Iceland Is Closing Fjaðrárgljúfur Canyon

iStock.com/Thomas Schnitzler
iStock.com/Thomas Schnitzler

Despite the high prices, Iceland is a wildly popular vacation spot for foreigners—and American travelers in particular. But tourists visiting Iceland in the spring and early summer may be disappointed to find that one of the island's most beautiful locations is off-limits. As Condé Nast Traveler reports, Fjaðrárgljúfur Canyon will be closed until June, and Justin Bieber is being blamed.

Fjaðrárgljúfur is a 1-mile-long, 330-foot-deep canyon located in the southern part of the country. The river that runs through it is shallow enough to hike in, making it a popular spot for tourists looking to experience Iceland's vegetation and geology up close.

But in recent years, Fjaðrárgljúfur has become too popular for its own good. The number of visitors to the canyon rose from 150,000 in 2016 and to 282,000 in 2017, forcing the site to close for recovery a few times since then.

What's the reason for the dramatic spike? Some people say Justin Bieber had something to do with it: In 2015, he released his music video for "I'll Show You," which shows him walking around and looking moody in what was once a hidden gem of Iceland.

But the pop star doesn't deserve all the blame. Iceland's overall number of foreign visitors quadrupled between 2010 and 2017, thanks in part to cheap airfare and innovative tourism campaigns. Fjaðrárgljúfur is just one example of how the small island nation has struggled to accommodate the influx of tourists.

"It's just a natural wonder that wasn't meant to be that popular," Inga Hlin Palsdottir, the director of Iceland's tourism agency, told CNN Travel. "We need to build a better infrastructure there so we can invite people all year round."

In the springtime, the ice and snow in Fjaðrárgljúfur Canyon thaw, leaving trails wet and muddy. Not only is this dangerous for hikers, but it makes the canyon more vulnerable to the dangers of constant foot traffic.

After the canyon has a few months to recover, it will open back up to tourists in time for the busy summer season. If you're planning a trip to Iceland before then, there are plenty of sites to check out that are just as impressive.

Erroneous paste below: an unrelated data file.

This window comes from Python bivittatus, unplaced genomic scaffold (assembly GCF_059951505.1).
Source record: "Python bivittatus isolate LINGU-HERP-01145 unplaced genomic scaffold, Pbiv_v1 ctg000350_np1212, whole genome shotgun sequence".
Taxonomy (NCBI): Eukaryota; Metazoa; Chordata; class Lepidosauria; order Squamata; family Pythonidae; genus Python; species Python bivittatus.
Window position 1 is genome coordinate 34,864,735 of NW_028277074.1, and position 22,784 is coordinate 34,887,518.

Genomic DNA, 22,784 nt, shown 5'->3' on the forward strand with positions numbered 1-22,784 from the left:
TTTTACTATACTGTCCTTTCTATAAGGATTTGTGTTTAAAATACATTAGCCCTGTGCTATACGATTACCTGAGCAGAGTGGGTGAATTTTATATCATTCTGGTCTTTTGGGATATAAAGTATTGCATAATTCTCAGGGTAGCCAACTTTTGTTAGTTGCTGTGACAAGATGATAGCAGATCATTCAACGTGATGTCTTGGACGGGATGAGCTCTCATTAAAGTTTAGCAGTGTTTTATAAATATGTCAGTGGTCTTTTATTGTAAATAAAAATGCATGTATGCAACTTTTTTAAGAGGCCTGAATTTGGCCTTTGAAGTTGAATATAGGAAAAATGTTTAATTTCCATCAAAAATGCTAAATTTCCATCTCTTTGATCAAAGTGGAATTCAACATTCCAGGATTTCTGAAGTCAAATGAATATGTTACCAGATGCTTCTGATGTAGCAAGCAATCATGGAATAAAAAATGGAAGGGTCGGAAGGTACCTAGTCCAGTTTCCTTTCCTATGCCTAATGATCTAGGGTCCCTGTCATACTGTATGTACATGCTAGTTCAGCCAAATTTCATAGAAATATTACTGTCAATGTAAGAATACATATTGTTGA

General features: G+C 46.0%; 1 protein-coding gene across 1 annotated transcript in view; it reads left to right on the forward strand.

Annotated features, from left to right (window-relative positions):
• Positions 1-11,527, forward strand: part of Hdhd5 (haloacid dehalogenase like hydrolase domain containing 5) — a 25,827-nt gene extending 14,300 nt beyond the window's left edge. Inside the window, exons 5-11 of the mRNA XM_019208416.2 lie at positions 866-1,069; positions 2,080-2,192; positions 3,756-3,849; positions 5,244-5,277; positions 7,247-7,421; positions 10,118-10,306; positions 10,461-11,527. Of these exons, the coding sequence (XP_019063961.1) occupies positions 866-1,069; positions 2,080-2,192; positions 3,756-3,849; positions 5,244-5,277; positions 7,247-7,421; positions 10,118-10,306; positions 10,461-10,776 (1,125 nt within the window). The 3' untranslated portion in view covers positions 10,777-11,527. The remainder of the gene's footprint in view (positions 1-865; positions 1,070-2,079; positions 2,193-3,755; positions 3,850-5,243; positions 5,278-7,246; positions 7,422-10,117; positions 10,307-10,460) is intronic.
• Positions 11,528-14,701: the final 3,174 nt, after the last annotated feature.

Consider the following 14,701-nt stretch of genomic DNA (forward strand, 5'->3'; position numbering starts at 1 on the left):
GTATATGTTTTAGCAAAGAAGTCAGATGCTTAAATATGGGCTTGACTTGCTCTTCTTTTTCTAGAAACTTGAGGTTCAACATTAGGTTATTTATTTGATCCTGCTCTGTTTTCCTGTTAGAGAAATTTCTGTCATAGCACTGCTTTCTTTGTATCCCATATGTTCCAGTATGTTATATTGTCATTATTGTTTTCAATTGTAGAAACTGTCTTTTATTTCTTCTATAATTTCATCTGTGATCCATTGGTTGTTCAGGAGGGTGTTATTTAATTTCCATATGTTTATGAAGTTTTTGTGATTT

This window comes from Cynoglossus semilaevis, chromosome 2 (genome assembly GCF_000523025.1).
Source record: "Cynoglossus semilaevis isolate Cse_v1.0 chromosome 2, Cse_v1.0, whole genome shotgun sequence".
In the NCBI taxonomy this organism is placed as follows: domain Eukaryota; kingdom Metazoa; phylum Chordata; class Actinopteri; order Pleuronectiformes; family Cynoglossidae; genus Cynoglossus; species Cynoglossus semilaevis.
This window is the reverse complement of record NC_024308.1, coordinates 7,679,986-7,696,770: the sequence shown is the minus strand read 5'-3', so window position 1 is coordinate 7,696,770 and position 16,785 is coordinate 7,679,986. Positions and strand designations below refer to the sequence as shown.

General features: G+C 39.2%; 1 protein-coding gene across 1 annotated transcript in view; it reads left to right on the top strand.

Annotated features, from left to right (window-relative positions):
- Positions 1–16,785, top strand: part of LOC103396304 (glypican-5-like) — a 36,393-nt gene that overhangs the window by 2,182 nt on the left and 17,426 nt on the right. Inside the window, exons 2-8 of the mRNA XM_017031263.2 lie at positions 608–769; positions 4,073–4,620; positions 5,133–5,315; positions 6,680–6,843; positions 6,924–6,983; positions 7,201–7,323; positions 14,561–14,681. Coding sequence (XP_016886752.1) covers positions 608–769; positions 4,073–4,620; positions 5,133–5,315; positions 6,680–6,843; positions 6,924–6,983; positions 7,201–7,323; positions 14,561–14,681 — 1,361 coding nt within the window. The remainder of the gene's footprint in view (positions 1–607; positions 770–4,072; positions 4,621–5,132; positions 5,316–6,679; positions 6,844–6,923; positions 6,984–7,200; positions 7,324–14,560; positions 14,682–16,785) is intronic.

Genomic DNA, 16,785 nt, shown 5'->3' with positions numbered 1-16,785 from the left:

[h/t Condé Nast Traveler]

Turn Your LEGO Bricks Into a Drone With the Flybrix Drone Kit

Flyxbrix/FatBrain
Flyxbrix/FatBrain

Now more than ever, it’s important to have a good hobby. Of course, a lot of people—maybe even you—have been obsessed with learning TikTok dances and baking sourdough bread for the last few months, but those hobbies can wear out their welcome pretty fast. So if you or someone you love is looking for something that’s a little more intellectually stimulating, you need to check out the Flybrix LEGO drone kit from Fat Brain Toys.

What is a Flybrix LEGO Drone Kit?

The Flybrix drone kit lets you build your own drones out of LEGO bricks and fly them around your house using your smartphone as a remote control (via Bluetooth). The kit itself comes with absolutely everything you need to start flying almost immediately, including a bag of 56-plus LEGO bricks, a LEGO figure pilot, eight quick-connect motors, eight propellers, a propeller wrench, a pre-programmed Flybrix flight board PCB, a USB data cord, a LiPo battery, and a USB LiPo battery charger. All you’ll have to do is download the Flybrix Configuration Software, the Bluetooth Flight Control App, and access online instructions and tutorials.